I caught up with Joya earlier this week. She had been in Ecuador when I had originally tried to schedule an interview with her. When we did finally speak, I was struck by Joya's overall sincerity and transparency, as well as her empathy. What would eventually become clear to me, is that Joya acts on all of these qualities, in a very honest effort to help improve the lives of others.
Joya Perrick is an experienced social change facilitator, who excels in strengthening the voices of social-inclusion support strategists, gender-equity advocates, environmental stewards, as well as Canada's Indigenous people.
Fifteen years ago, Joya began volunteering with Beauty Night. She had responded to an ad we had placed in the Vancouver Sun.
On one of her first volunteer shifts, Joya, at a facility she has forgotten the name of, saw women washing their hair in a public sink. It was not a housing facility, but a support space, nonetheless, and was the Beauty Night venue for that evening. Moved, Joya marvelled that these women seemed to have nowhere else to wash their hair.
That memory stays with her and Joya credits it with motivating her to stay with Beauty Night. She wanted, in some way, to help these women have dignity, and if she could, provide them voices that society could hear. She saw resilience in the women that participated there, that night, and saw the positive potential of giving them a place, where these marginalized women, could communicate their needs with many stakeholders, so that they could have access to greater social, economic, and environmental justice.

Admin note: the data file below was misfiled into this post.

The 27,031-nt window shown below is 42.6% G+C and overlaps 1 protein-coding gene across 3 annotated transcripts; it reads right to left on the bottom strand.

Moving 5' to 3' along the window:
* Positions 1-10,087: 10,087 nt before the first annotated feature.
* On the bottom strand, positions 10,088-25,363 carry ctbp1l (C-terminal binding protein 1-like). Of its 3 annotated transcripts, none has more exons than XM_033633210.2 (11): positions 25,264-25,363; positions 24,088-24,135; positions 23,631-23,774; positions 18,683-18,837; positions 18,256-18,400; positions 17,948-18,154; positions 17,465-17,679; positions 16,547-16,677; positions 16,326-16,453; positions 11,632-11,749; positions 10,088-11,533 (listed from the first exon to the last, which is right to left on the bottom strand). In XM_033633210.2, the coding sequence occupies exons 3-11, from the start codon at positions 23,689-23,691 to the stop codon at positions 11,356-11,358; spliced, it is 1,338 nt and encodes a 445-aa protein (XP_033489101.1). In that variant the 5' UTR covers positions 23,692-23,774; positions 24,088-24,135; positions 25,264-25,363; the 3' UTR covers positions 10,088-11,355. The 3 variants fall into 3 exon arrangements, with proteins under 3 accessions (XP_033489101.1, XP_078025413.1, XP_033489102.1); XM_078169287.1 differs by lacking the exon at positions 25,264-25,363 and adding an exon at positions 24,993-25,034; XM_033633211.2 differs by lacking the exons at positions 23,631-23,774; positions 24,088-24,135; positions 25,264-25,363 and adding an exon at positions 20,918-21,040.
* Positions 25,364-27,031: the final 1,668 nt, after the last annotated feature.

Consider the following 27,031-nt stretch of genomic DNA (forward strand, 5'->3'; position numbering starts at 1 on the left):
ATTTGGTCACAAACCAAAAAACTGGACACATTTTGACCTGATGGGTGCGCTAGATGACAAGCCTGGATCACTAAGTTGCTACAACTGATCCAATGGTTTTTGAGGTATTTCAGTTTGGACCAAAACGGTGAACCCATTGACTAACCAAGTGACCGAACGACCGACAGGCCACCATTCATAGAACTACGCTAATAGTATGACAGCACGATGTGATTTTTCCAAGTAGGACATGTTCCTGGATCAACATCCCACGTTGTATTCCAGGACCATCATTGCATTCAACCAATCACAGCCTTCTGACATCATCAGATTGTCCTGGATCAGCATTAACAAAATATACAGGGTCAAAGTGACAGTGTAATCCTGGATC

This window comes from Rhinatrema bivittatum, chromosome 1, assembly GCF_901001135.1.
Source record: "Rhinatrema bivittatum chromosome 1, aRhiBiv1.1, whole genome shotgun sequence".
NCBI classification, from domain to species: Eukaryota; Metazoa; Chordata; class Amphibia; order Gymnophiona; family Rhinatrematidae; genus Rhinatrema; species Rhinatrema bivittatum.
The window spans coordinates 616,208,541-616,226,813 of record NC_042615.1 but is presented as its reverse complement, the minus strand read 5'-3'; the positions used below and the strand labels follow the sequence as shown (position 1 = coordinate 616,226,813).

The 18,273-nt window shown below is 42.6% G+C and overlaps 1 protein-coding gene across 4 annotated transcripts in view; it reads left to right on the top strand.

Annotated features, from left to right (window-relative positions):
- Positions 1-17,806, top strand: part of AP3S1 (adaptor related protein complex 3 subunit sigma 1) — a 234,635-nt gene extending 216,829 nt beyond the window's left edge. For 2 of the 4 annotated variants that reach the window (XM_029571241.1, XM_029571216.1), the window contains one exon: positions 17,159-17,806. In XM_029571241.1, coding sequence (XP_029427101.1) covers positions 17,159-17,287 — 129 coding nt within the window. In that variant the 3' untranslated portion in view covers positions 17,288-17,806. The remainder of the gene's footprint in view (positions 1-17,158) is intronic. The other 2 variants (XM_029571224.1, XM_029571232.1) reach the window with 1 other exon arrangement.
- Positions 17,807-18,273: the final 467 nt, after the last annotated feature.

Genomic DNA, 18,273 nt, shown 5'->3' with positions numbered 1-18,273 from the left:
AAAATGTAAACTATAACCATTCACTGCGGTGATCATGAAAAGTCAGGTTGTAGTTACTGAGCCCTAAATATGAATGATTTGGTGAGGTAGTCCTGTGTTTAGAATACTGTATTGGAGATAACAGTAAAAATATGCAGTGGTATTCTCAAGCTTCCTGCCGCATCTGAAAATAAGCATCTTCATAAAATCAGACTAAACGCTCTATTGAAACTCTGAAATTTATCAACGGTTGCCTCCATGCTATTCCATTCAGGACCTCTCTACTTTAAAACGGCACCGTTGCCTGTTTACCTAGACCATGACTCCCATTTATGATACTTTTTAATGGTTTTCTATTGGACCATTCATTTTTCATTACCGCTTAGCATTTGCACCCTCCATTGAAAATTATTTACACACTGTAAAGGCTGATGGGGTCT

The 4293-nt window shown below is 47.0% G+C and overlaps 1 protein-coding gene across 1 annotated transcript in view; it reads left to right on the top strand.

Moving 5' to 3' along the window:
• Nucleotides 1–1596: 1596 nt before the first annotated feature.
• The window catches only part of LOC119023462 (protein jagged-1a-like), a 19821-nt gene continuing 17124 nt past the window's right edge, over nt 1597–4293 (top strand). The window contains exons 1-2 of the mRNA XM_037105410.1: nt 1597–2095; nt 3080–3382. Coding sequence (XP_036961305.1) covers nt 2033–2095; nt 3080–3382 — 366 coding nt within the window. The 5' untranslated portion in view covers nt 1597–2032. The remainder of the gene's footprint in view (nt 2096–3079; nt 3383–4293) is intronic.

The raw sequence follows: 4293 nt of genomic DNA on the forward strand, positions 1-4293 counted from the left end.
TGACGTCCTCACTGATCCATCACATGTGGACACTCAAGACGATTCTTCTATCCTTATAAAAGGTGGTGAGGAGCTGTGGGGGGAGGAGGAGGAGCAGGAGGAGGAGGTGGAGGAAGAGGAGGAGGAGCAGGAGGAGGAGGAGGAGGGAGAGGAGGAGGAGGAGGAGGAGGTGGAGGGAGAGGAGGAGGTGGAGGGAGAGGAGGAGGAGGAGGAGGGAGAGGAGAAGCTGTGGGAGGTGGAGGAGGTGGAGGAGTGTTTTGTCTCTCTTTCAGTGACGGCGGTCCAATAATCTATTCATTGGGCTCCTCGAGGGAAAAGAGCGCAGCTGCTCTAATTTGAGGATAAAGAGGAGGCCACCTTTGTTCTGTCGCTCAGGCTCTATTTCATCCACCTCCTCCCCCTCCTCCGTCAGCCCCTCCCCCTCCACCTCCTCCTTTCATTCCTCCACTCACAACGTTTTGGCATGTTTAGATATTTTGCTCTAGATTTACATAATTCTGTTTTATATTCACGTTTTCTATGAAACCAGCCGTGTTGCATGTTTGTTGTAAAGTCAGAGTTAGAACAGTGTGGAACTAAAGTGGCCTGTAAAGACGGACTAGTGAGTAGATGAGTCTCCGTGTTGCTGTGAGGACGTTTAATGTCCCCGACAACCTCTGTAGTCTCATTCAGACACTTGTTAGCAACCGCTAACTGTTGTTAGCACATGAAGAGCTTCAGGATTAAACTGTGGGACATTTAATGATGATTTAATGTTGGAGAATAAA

Beauty Night has informed much of Joya's further philanthropic work. Recently, Joya is a volunteer with: Women Transforming Cities, International Society. She was an attendee at the UN Habitat III Conference and Hábitat 3 Alternativo. One of her aims was to learn, so that she could bring those lessons back to local, Vancouver communities for their benefit.
Joya has a deep understanding of global trends in urban stewardship, along with the practices and principles of sustainable community development. She celebrates diversity, while strengthening partnerships through public outreach, in order to implore political will to form policy objectives into new realities. Joya has over 15 years experience organizing community support for municipal, social justice innovations and international civic development, in harmony with regional community needs.
What I find really encouraging is this: it all started here, at Beauty Night! Not just for Joya either, but for others too, like Katherine Benjamin, for example, who has taken what she has learned locally, at Beauty Night, and moved to England. How about you? What are you learning here, that you will apply on a broader scale, at some time, to influence another area and its people for the better?